Response to Intervention, or RTI, “provides extra help to struggling students with an aim of reducing the number of referrals to special education.” The Chula Vista Elementary School District in California has become a national model in how this process applies to English-language learners, which make up 36% of the district’s 27,450 K-6 students.
The Chula Vista Elementary School District implemented RTI during the 2004-05 school year and since then, credits it for the dramatic rise in mathematics and reading test scores for English-language learners, or ELLs. According to the Chronicle of Higher Education article below, “In 2008, the California Association for Bilingual Education recognized the district with its “seal of excellence” award. For the past two years, the district has ranked high on California’s academic performance index. It scored 833 on the state’s growth accountability index in the 2008-09 school year, as 31 of its 44 schools exceeded the target of 800. In addition, this district has never missed its state’s goals for adequate yearly progress under the federal No Child Left Behind Act, which is unusual for a district with so many students who aren’t fluent in English.”
John M. Nelson III, the district’s assistant superintendent for instructional services, told the Chronicle reporter that RTI changes teachers’ thinking “from ‘I taught it and it’s their fault if they got it or not’ to ‘I need to keep teaching it and supporting students.’ ”
Response to intervention provides “instructional triage” with three “tiers”:
1. Tier 1 instruction—teachers assess the needs of individual students during regular instruction periods. All students receive Tier 1 instruction.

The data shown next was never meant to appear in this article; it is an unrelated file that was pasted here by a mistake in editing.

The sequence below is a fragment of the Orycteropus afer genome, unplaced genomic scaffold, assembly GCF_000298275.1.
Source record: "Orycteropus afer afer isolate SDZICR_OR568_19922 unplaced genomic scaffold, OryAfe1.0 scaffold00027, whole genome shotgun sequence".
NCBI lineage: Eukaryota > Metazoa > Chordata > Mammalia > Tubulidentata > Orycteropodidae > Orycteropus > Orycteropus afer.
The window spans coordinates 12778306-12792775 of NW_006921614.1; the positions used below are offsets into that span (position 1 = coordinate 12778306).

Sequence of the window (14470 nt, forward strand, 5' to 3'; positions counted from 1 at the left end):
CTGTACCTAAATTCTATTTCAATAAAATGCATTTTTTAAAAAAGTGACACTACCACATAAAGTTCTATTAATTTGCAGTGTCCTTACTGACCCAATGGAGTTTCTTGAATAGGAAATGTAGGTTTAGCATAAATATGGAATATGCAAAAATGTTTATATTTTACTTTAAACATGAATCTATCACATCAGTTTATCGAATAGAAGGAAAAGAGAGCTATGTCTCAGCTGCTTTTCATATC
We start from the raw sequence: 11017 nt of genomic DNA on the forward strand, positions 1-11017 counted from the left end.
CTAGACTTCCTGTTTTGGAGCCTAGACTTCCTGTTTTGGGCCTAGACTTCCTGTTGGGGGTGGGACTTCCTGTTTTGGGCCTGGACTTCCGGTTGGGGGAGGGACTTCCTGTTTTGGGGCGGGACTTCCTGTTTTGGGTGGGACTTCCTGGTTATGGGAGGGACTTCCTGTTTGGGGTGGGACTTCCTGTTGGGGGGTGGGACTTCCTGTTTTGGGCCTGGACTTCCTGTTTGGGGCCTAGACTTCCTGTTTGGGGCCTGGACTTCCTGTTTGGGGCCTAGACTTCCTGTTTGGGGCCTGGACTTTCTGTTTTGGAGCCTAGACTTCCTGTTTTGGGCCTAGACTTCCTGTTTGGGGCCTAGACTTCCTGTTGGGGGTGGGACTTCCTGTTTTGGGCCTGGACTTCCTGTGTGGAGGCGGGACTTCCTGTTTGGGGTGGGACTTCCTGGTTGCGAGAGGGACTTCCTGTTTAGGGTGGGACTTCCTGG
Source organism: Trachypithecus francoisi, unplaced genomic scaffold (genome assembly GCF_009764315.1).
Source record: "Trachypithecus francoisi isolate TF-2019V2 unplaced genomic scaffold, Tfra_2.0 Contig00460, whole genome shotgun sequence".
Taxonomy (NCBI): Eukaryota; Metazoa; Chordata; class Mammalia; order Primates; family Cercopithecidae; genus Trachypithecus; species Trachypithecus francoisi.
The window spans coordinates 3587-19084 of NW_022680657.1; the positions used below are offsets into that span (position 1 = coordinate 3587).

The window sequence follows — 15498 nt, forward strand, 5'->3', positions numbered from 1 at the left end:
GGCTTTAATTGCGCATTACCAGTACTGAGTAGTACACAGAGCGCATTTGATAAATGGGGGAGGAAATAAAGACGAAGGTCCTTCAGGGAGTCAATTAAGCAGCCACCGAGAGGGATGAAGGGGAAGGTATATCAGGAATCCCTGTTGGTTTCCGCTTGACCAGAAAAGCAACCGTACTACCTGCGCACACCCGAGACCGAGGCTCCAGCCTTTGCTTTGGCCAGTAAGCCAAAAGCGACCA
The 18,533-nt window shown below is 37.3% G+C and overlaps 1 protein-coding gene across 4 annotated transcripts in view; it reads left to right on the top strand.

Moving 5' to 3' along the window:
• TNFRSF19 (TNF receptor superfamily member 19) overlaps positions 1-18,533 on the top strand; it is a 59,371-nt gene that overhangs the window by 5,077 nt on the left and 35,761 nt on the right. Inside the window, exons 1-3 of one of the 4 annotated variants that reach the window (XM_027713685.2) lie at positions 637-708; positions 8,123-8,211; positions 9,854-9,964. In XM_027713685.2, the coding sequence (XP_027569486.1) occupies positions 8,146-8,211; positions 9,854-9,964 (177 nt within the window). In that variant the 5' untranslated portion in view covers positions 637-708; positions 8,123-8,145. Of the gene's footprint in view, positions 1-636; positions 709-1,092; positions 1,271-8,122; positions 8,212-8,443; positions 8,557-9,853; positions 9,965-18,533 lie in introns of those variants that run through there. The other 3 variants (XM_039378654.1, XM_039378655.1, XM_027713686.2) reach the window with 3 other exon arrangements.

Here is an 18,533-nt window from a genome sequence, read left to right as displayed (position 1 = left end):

2. Tier 2 is a subset of students needing additional help and subsequently receive instruction in small groups
3. Tier 3 identifies students needing intensive one-on-one instruction.
LifeBound’s stair-step programs for grades 5-12 offer a strategy for helping teachers apply the RTI model. Our programs are designed to strengthen critical and creative thinking skills and to assess student levels at the start of the course and again at the end so that schools can see the results. Each student book and matching curriculum is designed to address the developmental issues and key transition points at each grade level. To request review copies, please call the LifeBound office toll free at 1.877.737.8510 or email firstname.lastname@example.org.
Published Online: January 22, 2010
RTI Said to Pay Off in Gains for English-Learners
By Mary Ann Zehr
Chula Vista, Calif.
Fernando Lugo and Hector Martinez are only in 1st grade, but already educators at Lilian J. Rice Elementary School have mapped out different instructional paths for them.
A few months ago, both of the English-language learners had limited awareness of how to sound out words, according to a screening test. Fernando was assigned to an hourlong intensive reading “clinic” four days a week and was soon reading on grade level, so he graduated from the extra lessons last month. Hector was put in the reading clinic as well, but made only limited progress, so the school’s reading expert now meets with him one-on-one for a half-hour four days a week.
Educators here in the Chula Vista Elementary School District determined what kind of instruction the boys needed through a “response to intervention” process, which provides extra help to struggling students with an aim of reducing the number of referrals to special education. As RTI catches on throughout the country, the district is on the cutting edge in its focus on how the approach applies to English-language learners, who make up 36 percent of the K-6 district’s 27,450 students.
To view this entire article visit www.chronicle.com